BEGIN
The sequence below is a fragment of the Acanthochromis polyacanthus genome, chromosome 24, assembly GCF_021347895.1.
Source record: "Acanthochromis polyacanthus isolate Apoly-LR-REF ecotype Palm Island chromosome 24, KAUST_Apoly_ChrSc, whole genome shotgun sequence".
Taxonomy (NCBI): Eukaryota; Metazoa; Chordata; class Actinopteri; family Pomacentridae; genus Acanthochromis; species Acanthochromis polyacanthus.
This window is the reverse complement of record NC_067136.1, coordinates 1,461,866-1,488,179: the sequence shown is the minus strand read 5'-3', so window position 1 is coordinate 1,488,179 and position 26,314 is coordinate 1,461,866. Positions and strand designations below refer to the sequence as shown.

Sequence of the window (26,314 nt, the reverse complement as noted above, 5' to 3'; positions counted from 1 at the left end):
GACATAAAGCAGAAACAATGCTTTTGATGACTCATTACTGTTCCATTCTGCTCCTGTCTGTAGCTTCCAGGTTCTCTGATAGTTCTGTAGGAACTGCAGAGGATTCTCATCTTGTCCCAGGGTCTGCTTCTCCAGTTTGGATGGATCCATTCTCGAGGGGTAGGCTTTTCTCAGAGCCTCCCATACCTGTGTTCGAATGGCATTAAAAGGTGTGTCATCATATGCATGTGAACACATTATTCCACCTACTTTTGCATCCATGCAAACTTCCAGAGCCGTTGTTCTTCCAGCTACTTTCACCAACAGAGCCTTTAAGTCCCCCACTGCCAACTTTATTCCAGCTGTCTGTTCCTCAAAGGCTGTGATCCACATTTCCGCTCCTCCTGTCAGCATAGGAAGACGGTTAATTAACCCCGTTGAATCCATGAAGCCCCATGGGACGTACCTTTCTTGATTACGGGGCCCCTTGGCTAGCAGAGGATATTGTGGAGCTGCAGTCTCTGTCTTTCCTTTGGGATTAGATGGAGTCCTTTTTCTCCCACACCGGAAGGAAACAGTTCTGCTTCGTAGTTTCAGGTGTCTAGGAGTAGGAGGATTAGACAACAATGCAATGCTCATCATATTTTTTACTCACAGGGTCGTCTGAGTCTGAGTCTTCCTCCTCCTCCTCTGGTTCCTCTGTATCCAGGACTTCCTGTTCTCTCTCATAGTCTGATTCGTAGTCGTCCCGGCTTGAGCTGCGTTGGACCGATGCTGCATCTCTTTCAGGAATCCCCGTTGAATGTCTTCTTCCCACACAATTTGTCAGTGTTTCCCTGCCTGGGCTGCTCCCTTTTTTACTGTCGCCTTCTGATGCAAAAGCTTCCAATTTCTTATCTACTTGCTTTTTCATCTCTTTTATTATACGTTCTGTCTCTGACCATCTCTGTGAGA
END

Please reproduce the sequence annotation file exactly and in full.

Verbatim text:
The sequence below is a fragment of the Acanthochromis polyacanthus genome, chromosome 24, assembly GCF_021347895.1.
Source record: "Acanthochromis polyacanthus isolate Apoly-LR-REF ecotype Palm Island chromosome 24, KAUST_Apoly_ChrSc, whole genome shotgun sequence".
Taxonomy (NCBI): Eukaryota; Metazoa; Chordata; class Actinopteri; family Pomacentridae; genus Acanthochromis; species Acanthochromis polyacanthus.
This window is the reverse complement of record NC_067136.1, coordinates 1,461,866-1,488,179: the sequence shown is the minus strand read 5'-3', so window position 1 is coordinate 1,488,179 and position 26,314 is coordinate 1,461,866. Positions and strand designations below refer to the sequence as shown.

Sequence of the window (26,314 nt, the reverse complement as noted above, 5' to 3'; positions counted from 1 at the left end):
GACATAAAGCAGAAACAATGCTTTTGATGACTCATTACTGTTCCATTCTGCTCCTGTCTGTAGCTTCCAGGTTCTCTGATAGTTCTGTAGGAACTGCAGAGGATTCTCATCTTGTCCCAGGGTCTGCTTCTCCAGTTTGGATGGATCCATTCTCGAGGGGTAGGCTTTTCTCAGAGCCTCCCATACCTGTGTTCGAATGGCATTAAAAGGTGTGTCATCATATGCATGTGAACACATTATTCCACCTACTTTTGCATCCATGCAAACTTCCAGAGCCGTTGTTCTTCCAGCTACTTTCACCAACAGAGCCTTTAAGTCCCCCACTGCCAACTTTATTCCAGCTGTCTGTTCCTCAAAGGCTGTGATCCACATTTCCGCTCCTCCTGTCAGCATAGGAAGACGGTTAATTAACCCCGTTGAATCCATGAAGCCCCATGGGACGTACCTTTCTTGATTACGGGGCCCCTTGGCTAGCAGAGGATATTGTGGAGCTGCAGTCTCTGTCTTTCCTTTGGGATTAGATGGAGTCCTTTTTCTCCCACACCGGAAGGAAACAGTTCTGCTTCGTAGTTTCAGGTGTCTAGGAGTAGGAGGATTAGACAACAATGCAATGCTCATCATATTTTTTACTCACAGGGTCGTCTGAGTCTGAGTCTTCCTCCTCCTCCTCTGGTTCCTCTGTATCCAGGACTTCCTGTTCTCTCTCATAGTCTGATTCGTAGTCGTCCCGGCTTGAGCTGCGTTGGACCGATGCTGCATCTCTTTCAGGAATCCCCGTTGAATGTCTTCTTCCCACACAATTTGTCAGTGTTTCCCTGCCTGGGCTGCTCCCTTTTTTACTGTCGCCTTCTGATGCAAAAGCTTCCAATTTCTTATCTACTTGCTTTTTCATCTCTTTTATTATACGTTCTGTCTCTGACCATCTCTGTGAGA